It’s not immediately obvious, but the right turn along Paternoster Row is also a major turning point for the London Loop as it approaches its final stages. A stream, Carters Brook, rises just to the east of this junction, and the track turns south to parallel its valley. From now on, the Loop will follow the water south and southwest, first along the Carters Brook and Paines Brook, then along the river Ingrebourne to the Thames, continuing downstream alongside the main flow to its finishing point at Purfleet. I’d like to say it’s downhill all the way, but that’s not entirely true, as lack of waterside access sometimes forces the trail back of the side of the valley a little. Certainly, though, the walking is much easier from now on.

Where Paternoster Row ends at the gate of Widdrington Farm, and the Loop takes to field paths again, you enter the old chapelry of Romford, a historic subdivision of Havering Liberty. A small stream from a pond on the right feeds the brook. To the east, the land rises from the Carters Brook to the village of Noak Hill. To the south and immediately ahead lies the old estate of Harold Wood and a return to suburbia.

Harold Hill

The Loop reaches Noak Hill Road, which clearly marks the boundary between country and town. On its northwestern side you’ll see only scattered houses and other buildings, but the opposite side is intensively developed. At one point, of course, all this land was countryside. By the 14th century, there were two separate estates to the southeast of the road: Gooshayes, ‘goose enclosure’, to the west and Dagenhams or Dagnams to the east. The latter had itself originally been two estates, Dagenhams and Cockerels, named after former owners.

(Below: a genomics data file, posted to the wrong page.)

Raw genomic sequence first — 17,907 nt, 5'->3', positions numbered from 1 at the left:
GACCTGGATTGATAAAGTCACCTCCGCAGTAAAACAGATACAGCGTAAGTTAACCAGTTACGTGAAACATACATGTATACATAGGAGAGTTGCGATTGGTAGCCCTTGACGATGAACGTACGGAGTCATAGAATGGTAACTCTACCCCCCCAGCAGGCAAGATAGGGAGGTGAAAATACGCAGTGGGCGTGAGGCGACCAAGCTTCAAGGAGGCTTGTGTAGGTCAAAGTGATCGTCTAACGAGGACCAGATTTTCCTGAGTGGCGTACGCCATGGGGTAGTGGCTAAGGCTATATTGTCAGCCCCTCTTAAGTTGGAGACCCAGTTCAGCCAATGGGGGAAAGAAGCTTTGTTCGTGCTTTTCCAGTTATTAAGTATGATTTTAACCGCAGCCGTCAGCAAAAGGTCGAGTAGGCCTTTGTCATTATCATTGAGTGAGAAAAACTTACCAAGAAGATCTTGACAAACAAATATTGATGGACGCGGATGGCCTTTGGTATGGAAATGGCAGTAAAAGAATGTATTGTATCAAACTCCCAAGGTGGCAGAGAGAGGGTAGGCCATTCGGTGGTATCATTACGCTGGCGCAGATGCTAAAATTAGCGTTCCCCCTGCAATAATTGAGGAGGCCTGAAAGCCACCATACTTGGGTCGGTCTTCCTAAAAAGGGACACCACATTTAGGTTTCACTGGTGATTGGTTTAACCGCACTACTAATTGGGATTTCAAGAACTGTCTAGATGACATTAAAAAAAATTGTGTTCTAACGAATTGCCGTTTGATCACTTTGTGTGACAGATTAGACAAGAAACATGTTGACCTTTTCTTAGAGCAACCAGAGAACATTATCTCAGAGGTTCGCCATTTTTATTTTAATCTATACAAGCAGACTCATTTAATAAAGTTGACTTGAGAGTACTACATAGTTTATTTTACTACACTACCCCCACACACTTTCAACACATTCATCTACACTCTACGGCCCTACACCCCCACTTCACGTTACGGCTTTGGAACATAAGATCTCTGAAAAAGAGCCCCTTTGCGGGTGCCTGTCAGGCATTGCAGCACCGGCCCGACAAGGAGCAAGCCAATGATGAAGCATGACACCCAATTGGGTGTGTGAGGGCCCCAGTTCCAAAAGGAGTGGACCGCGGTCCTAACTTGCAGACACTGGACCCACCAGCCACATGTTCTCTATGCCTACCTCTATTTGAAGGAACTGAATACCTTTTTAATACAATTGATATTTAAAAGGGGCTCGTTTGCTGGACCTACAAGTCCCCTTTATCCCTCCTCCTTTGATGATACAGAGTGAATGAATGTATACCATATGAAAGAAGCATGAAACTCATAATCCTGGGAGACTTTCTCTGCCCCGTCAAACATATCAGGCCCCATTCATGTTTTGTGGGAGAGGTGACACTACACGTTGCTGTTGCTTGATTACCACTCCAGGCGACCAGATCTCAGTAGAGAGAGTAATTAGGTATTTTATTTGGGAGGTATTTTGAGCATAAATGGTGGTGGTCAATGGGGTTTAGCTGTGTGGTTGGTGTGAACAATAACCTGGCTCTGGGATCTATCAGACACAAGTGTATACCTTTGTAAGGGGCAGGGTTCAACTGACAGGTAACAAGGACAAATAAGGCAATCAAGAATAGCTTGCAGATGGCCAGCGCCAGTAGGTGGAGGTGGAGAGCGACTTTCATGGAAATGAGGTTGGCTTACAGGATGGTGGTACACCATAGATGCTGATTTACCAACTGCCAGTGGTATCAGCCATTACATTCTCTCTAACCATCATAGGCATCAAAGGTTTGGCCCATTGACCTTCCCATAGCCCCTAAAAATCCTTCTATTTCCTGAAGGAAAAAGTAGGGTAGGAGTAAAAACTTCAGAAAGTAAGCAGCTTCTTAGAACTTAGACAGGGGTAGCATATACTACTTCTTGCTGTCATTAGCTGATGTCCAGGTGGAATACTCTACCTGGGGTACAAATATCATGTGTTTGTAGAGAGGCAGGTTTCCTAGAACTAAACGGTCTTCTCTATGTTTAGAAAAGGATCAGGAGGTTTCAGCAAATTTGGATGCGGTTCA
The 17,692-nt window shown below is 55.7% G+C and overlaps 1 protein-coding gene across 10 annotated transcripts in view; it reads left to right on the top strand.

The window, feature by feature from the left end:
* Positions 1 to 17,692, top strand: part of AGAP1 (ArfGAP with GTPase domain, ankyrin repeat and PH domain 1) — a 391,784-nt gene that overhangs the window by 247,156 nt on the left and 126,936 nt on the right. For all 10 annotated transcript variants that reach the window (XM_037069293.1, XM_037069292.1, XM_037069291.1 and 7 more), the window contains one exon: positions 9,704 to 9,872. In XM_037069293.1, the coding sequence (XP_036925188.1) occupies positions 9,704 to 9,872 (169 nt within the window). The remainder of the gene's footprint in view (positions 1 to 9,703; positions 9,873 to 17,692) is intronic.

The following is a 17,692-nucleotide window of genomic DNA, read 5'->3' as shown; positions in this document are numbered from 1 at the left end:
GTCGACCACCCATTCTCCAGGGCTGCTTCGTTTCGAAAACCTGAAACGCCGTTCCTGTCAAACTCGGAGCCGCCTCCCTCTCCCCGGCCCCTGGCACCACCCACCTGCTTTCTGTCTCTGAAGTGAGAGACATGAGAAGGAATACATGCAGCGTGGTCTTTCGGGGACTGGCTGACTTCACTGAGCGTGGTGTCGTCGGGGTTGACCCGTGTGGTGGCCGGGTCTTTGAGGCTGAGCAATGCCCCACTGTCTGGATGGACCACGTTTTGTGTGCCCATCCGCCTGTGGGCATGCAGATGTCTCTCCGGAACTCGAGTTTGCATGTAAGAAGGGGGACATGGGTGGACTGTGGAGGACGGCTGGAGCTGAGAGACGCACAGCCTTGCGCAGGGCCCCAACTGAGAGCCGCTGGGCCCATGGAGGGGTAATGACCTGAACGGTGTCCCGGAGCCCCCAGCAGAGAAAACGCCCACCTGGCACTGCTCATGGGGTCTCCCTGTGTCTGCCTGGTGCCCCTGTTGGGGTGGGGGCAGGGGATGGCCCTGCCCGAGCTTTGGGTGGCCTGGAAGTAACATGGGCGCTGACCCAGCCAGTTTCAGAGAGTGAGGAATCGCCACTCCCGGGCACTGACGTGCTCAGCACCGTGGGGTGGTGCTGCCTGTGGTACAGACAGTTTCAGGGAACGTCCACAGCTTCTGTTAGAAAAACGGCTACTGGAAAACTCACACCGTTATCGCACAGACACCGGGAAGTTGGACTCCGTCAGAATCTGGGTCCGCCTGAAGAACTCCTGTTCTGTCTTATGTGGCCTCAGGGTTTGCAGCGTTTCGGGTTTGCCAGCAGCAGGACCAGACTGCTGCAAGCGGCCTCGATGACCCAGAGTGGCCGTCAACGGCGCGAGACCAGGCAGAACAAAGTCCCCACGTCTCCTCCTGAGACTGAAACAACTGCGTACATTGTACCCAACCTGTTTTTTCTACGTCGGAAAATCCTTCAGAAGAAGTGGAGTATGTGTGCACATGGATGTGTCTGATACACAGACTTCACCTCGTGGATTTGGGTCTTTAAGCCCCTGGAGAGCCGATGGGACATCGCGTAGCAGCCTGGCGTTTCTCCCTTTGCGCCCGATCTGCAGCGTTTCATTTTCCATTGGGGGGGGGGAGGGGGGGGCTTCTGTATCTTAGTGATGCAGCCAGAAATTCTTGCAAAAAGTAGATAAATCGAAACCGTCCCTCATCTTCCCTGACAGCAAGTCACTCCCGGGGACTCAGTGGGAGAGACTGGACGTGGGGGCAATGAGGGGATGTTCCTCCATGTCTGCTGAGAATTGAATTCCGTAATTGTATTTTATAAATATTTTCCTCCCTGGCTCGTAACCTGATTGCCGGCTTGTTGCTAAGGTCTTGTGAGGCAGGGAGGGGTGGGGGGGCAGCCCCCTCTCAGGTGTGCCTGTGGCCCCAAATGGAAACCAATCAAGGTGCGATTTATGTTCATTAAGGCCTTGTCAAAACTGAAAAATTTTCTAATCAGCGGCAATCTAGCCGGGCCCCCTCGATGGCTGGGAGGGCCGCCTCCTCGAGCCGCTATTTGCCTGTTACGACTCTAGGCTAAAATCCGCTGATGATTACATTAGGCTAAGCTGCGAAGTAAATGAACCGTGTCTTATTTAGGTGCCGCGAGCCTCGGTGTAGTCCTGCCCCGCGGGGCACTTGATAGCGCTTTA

Richard Neave, a well-off merchant with the West India company, bought Dagnams in 1772, and his descendants extended it in 1829 by buying neighbouring Gooshayes too. The resulting estate remained intact until well in the 20th century, unthreatened by housing development thanks to its remote location, and was protected as Green Belt in the 1930s. Today’s swathes of housing are the work not of a private developer, but of the London County Council (LCC), in response to the housing crisis in London after World War II, when residential property in inner London, and particularly the East End, had been devastated by air raids.

Inspired by the ‘garden city’ movement of the 1920s and 1930s, the view adopted in Abercrombie’s Greater London Plan was that it was better in any case to shift populations out of the polluted and congested inner city to greener, more spacious and healthier surroundings on the periphery. As we now know, that approach ultimately brought its own problems of social and economic dislocation, but today’s reclamation of the inner city as a pleasant and desirable place to live must have seemed unthinkable to 1940s decision makers. The LCC was given special dispensation to build new housing on Green Belt outside its own territory, which at the time covered only Inner London.

The Loop has already encountered one of the resulting housing estates, at South Oxhey on section 14, and skirted around another at Hainault earlier in this section. The Neave family’s estate of Dagnams and Gooshayes was among the other sites chosen. It was not only of sufficient size, but had the advantage of being well-defined and integrated, which planners hoped would help give a sense of place to the new community.